Moving is never fun. Moving an entire office? Even less fun.

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Big Ideas

Making the Move to Retirement Planning

Moving is never fun. Moving an entire office? Even less fun.

Recently, the firm I work for, Clark Partington, relocated its main office to a new construction space. The space is beautiful and will be great once the dust finally settles. But right now, there are a lot of daily frustrations. The outlets are in the wrong spot. One minute, my office is hot … then it’s suddenly cold. Most recently, I’ve been tasked with preparing a video on how to work the new coffee machine — no lie: a video.

Like many of you, I love the legal management profession because of the variety of challenges and tasks it offers. But after months of coordinating this project, it made me wonder about what a good age to retire would be. Is 50 too early? Unfortunately for me, the answer is yes.

As individuals, it’s easier for us to gauge when our retirement can realistically happen. But that’s not always the case with our managing partners. Not planning for a rainmaker’s retirement can leave the entire organization scrambling. Having such a plan in place is another one of those challenging tasks that falls on us as legal managers.

This month’s cover story, “When a Rainmaker Retires,” details just how much of an issue that can be. Partners age 60 or older control at least a quarter of the total revenue at 63 percent of firms, according to most recent Altman Weil Law Firms in Transition survey. And what about the role these partners play in the relationships with key clients? Addressing such transitions can be a thorny and sensitive subject with partners. But it is a conversation that needs to happen — the long-term health of your firm depends on it.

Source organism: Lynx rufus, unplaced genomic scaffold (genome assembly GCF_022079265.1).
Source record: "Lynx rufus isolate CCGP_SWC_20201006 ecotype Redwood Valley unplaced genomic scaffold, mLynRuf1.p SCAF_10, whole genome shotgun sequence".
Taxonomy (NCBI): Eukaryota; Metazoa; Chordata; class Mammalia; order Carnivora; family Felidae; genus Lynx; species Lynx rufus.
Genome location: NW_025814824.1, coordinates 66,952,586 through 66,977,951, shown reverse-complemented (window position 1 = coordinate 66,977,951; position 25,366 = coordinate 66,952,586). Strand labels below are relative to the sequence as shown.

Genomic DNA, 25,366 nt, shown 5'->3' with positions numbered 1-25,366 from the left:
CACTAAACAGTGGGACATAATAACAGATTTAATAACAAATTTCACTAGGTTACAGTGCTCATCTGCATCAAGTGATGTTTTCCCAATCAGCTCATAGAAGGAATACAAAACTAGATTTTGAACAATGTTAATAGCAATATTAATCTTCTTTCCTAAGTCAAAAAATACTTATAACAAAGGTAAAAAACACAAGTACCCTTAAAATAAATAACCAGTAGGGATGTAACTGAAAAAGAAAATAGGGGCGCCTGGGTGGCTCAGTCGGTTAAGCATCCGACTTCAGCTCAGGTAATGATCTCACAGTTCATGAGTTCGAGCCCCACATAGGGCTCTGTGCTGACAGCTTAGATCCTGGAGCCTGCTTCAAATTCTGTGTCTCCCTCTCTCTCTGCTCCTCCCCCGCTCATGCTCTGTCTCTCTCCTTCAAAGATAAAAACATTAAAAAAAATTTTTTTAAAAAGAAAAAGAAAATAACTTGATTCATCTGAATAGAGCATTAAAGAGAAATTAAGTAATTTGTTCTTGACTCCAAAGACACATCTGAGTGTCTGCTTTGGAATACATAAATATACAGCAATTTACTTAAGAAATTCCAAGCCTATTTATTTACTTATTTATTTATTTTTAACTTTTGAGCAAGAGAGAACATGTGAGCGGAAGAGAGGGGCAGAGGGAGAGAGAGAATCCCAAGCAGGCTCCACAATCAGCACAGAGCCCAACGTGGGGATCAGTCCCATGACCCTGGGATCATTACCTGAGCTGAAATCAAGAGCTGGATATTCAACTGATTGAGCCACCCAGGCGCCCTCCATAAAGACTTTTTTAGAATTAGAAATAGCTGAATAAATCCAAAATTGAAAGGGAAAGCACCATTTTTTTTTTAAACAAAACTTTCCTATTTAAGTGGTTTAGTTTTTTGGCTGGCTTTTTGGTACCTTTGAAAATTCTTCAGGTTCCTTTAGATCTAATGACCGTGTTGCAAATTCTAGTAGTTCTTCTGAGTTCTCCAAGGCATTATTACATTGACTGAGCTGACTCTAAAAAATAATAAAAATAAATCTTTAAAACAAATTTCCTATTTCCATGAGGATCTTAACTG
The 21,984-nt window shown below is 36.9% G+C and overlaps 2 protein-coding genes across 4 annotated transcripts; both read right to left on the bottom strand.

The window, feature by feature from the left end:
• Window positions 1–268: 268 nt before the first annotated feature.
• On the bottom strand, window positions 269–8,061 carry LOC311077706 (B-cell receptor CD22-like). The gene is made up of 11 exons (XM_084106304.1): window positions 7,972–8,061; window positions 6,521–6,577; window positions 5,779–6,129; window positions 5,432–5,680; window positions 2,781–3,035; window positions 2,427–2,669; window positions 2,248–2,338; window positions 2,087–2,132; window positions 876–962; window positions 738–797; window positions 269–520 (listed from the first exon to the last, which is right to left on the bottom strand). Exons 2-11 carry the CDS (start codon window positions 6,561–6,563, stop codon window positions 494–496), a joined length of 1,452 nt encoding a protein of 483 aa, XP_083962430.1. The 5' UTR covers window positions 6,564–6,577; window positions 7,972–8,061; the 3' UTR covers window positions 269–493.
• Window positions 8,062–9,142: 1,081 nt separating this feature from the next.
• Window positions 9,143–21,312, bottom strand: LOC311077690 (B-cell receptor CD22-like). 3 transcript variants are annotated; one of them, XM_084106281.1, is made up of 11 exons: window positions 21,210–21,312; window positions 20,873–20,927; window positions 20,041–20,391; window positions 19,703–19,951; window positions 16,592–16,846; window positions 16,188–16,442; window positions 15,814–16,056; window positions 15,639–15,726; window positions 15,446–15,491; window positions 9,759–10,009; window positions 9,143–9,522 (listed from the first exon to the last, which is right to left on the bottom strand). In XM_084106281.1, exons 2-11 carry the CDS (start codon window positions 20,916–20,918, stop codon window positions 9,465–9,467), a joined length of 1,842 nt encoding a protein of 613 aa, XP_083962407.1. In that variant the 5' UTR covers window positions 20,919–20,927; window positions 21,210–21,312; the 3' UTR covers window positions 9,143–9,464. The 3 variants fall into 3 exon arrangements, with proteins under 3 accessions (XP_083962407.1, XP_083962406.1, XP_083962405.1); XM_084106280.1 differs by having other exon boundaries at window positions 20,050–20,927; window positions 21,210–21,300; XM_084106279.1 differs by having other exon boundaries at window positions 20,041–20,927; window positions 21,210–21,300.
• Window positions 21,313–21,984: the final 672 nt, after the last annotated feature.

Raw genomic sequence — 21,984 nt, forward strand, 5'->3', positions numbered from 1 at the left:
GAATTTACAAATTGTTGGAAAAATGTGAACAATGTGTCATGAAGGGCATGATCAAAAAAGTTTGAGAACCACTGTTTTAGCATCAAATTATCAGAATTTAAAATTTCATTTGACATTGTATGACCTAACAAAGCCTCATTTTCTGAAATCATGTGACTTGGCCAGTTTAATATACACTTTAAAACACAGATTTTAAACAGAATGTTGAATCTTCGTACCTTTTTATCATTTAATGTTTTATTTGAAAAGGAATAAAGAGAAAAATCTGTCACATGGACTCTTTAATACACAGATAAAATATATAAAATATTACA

Addressing such transitions can be a thorny and sensitive subject with partners. But it is a conversation that needs to happen — the long-term health of your firm depends on it.

I invite you to check out this article. It’s got great tips on how to approach these conversations, as well as guidelines for when you should start the planning process. I found the section on professional development quite helpful — not only do you need to plan for rainmaker retirement, you also need to make sure you are identifying and training leaders to carry the firm forward.

Additionally, most of this issue focuses on finance, which is right in my wheelhouse. I hope you find the information as helpful as I did.

In the meantime, I’ll still contemplate my own succession plan. But first, I need to start on that coffee-making video. Please feel free to check in with me about my cinematography skills.

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